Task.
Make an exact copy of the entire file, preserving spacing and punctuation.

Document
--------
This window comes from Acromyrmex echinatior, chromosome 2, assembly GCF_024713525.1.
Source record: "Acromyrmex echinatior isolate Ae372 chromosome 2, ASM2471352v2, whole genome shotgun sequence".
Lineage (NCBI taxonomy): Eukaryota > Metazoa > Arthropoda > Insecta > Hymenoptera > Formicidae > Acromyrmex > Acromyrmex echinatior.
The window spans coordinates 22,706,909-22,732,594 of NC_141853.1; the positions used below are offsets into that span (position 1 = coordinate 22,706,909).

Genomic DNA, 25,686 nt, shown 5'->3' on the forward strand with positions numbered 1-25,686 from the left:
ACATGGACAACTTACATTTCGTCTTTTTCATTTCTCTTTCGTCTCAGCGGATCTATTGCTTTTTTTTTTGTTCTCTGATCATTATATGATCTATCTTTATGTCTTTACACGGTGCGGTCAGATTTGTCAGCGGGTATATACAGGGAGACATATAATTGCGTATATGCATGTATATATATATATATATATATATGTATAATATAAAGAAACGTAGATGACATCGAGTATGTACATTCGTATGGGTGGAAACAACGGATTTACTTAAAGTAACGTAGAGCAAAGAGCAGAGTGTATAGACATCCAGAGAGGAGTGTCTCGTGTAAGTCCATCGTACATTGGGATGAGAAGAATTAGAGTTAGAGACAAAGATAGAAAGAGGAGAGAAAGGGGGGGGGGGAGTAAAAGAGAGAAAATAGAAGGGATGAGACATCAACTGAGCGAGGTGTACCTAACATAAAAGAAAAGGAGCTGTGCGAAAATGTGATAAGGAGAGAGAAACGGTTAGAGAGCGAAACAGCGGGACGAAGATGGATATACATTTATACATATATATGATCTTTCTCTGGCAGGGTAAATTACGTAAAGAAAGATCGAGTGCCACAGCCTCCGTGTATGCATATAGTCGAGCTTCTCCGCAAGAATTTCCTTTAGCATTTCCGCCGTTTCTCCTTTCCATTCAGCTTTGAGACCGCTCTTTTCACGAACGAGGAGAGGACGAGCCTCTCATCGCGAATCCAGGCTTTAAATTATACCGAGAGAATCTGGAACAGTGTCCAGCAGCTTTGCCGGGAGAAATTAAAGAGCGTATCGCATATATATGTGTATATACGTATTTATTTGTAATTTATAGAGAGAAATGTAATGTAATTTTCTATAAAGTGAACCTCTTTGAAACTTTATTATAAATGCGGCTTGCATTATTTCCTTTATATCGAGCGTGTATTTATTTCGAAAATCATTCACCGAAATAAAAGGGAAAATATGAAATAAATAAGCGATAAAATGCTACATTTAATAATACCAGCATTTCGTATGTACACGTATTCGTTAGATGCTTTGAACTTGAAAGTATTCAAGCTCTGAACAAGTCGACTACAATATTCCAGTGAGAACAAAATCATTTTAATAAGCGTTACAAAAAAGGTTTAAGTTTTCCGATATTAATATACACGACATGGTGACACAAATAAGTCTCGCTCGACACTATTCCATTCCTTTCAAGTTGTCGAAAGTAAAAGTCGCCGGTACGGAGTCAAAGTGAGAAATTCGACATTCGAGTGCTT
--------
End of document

This window comes from Acromyrmex echinatior, chromosome 2, assembly GCF_024713525.1.
Source record: "Acromyrmex echinatior isolate Ae372 chromosome 2, ASM2471352v2, whole genome shotgun sequence".
Lineage (NCBI taxonomy): Eukaryota > Metazoa > Arthropoda > Insecta > Hymenoptera > Formicidae > Acromyrmex > Acromyrmex echinatior.
The window spans coordinates 22,706,909-22,732,594 of NC_141853.1; the positions used below are offsets into that span (position 1 = coordinate 22,706,909).

Genomic DNA, 25,686 nt, shown 5'->3' on the forward strand with positions numbered 1-25,686 from the left:
ACATGGACAACTTACATTTCGTCTTTTTCATTTCTCTTTCGTCTCAGCGGATCTATTGCTTTTTTTTTTGTTCTCTGATCATTATATGATCTATCTTTATGTCTTTACACGGTGCGGTCAGATTTGTCAGCGGGTATATACAGGGAGACATATAATTGCGTATATGCATGTATATATATATATATATATATATGTATAATATAAAGAAACGTAGATGACATCGAGTATGTACATTCGTATGGGTGGAAACAACGGATTTACTTAAAGTAACGTAGAGCAAAGAGCAGAGTGTATAGACATCCAGAGAGGAGTGTCTCGTGTAAGTCCATCGTACATTGGGATGAGAAGAATTAGAGTTAGAGACAAAGATAGAAAGAGGAGAGAAAGGGGGGGGGGGAGTAAAAGAGAGAAAATAGAAGGGATGAGACATCAACTGAGCGAGGTGTACCTAACATAAAAGAAAAGGAGCTGTGCGAAAATGTGATAAGGAGAGAGAAACGGTTAGAGAGCGAAACAGCGGGACGAAGATGGATATACATTTATACATATATATGATCTTTCTCTGGCAGGGTAAATTACGTAAAGAAAGATCGAGTGCCACAGCCTCCGTGTATGCATATAGTCGAGCTTCTCCGCAAGAATTTCCTTTAGCATTTCCGCCGTTTCTCCTTTCCATTCAGCTTTGAGACCGCTCTTTTCACGAACGAGGAGAGGACGAGCCTCTCATCGCGAATCCAGGCTTTAAATTATACCGAGAGAATCTGGAACAGTGTCCAGCAGCTTTGCCGGGAGAAATTAAAGAGCGTATCGCATATATATGTGTATATACGTATTTATTTGTAATTTATAGAGAGAAATGTAATGTAATTTTCTATAAAGTGAACCTCTTTGAAACTTTATTATAAATGCGGCTTGCATTATTTCCTTTATATCGAGCGTGTATTTATTTCGAAAATCATTCACCGAAATAAAAGGGAAAATATGAAATAAATAAGCGATAAAATGCTACATTTAATAATACCAGCATTTCGTATGTACACGTATTCGTTAGATGCTTTGAACTTGAAAGTATTCAAGCTCTGAACAAGTCGACTACAATATTCCAGTGAGAACAAAATCATTTTAATAAGCGTTACAAAAAAGGTTTAAGTTTTCCGATATTAATATACACGACATGGTGACACAAATAAGTCTCGCTCGACACTATTCCATTCCTTTCAAGTTGTCGAAAGTAAAAGTCGCCGGTACGGAGTCAAAGTGAGAAATTCGACATTCGAGTGCTT